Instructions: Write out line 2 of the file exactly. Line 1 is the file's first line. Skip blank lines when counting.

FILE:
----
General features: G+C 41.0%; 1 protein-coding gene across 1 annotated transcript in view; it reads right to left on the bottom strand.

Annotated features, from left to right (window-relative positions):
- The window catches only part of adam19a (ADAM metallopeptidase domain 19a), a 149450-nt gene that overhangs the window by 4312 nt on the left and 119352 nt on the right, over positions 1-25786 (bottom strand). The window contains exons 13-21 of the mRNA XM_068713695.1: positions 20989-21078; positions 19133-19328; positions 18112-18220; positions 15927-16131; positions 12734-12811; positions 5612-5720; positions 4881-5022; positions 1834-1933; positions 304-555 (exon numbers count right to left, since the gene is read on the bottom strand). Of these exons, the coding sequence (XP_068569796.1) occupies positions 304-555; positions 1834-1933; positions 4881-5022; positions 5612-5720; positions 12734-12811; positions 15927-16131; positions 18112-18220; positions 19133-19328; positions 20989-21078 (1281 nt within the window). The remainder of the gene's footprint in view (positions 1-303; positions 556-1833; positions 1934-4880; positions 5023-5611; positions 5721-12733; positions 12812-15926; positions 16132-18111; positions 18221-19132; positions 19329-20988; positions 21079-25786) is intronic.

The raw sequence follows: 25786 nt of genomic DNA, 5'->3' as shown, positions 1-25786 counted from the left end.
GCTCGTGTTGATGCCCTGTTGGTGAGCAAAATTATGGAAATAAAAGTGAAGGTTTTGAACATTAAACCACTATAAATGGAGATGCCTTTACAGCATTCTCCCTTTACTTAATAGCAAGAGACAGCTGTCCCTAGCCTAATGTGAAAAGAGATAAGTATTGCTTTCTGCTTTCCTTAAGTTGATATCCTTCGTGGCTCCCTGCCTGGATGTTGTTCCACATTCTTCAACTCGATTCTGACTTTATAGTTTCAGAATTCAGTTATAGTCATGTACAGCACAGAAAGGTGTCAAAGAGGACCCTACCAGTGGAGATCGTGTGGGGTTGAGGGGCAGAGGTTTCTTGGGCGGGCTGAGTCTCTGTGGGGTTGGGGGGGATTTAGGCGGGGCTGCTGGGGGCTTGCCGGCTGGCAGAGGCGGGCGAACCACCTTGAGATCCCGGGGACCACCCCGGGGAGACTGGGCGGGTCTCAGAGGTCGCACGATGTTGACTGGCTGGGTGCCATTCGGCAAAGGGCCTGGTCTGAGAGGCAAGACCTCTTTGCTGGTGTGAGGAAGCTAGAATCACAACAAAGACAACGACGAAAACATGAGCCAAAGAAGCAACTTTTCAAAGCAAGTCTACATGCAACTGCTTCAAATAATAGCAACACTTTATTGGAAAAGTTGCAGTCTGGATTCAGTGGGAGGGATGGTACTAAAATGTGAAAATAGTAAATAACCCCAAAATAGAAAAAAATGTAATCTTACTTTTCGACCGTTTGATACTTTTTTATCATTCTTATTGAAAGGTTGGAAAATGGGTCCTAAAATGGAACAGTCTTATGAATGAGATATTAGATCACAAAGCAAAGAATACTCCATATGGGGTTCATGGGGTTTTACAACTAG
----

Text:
Annotated features, from left to right (window-relative positions):